The Mubarak Trial that Wasn’t

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The June 2 verdict in the trial of former Egyptian President Hosni Mubarak only confirmed what many Egyptian activists feared all along: The trial, while proving that the former leader was not above the law, was never going to be about truth and accountability.

There wasn’t much rejoicing in Cairo, even though the former president was sentenced to life in prison.  The trial itself was a desultory affair, with the judge claiming that prosecutors failed to present significant evidence tying the former president to attacks by security forces and Egyptian police that led to around 840 deaths and thousands of injuries during the 2011 uprisings.

Rather than serve the nation's deep need for truth, the trial denied full justice to the thousands of Egyptian victims and family members.

Rather than serve the nation’s deep need for truth, the trial denied full justice to the thousands of Egyptian victims and family members.  The day after the verdict was announced, all of Cairo was talking about expectations that it would be overturned on appeal.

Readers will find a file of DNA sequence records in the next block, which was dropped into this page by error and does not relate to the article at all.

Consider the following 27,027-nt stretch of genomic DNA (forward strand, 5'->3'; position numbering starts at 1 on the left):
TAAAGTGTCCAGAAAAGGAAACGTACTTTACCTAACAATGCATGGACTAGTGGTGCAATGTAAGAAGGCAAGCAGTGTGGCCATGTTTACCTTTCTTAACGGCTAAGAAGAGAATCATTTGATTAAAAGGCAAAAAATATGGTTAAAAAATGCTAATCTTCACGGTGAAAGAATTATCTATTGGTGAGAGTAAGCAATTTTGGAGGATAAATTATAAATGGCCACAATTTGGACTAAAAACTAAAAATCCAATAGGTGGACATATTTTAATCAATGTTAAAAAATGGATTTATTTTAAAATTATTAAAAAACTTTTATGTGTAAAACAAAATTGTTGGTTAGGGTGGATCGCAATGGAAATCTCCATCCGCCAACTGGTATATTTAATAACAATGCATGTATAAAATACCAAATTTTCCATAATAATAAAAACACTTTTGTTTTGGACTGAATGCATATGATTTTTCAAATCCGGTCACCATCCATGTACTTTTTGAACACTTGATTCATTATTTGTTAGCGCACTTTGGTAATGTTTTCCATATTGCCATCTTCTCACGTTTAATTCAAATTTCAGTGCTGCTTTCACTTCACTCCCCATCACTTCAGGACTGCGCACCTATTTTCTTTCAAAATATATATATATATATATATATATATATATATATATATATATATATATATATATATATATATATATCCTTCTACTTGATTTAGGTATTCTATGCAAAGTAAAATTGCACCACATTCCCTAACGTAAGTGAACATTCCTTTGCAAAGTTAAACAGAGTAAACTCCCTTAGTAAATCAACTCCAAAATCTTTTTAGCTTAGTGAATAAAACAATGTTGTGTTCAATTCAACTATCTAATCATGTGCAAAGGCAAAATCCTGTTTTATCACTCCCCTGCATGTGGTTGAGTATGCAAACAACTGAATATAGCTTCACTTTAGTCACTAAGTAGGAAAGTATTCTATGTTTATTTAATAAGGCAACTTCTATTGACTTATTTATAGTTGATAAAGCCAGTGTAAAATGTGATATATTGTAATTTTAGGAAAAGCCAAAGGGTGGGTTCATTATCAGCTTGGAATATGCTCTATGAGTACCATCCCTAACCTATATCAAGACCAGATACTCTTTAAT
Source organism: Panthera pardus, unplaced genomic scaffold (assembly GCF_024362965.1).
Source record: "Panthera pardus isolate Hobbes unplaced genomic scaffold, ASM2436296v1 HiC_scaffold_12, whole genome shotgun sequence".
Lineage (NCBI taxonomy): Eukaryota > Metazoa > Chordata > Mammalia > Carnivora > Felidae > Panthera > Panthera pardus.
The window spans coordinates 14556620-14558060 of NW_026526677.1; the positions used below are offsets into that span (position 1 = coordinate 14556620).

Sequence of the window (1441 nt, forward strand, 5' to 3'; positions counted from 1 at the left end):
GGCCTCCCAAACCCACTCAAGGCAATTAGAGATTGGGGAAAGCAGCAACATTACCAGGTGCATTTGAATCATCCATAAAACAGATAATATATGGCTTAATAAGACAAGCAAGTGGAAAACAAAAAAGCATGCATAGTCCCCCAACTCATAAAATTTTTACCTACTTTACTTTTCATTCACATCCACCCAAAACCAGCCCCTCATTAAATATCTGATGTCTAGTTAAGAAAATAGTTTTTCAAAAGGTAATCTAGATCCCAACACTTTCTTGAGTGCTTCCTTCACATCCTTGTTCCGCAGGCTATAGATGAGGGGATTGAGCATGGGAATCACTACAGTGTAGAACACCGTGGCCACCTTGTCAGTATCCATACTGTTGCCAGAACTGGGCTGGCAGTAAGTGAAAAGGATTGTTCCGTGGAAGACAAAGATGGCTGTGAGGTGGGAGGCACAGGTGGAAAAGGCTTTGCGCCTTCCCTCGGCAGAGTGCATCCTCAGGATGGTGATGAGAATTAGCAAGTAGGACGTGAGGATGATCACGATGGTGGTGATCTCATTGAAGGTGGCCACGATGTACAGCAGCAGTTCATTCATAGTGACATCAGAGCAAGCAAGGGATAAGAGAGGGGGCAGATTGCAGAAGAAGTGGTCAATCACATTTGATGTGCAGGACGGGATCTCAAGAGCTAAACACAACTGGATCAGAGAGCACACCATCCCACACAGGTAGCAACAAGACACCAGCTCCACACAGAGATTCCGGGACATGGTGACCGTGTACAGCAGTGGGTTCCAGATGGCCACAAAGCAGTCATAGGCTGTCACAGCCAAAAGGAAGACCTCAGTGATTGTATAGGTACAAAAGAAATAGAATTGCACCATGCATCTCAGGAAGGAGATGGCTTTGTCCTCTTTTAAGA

Amnesty welcomed the trial of Mubarak and others for their role in the killing of protesters which began in January 2011. However, the trial and verdict have left the families of those killed, as well as those injured in the protests, in the dark about the full truth of what happened to their loved ones and it failed to deliver full justice.

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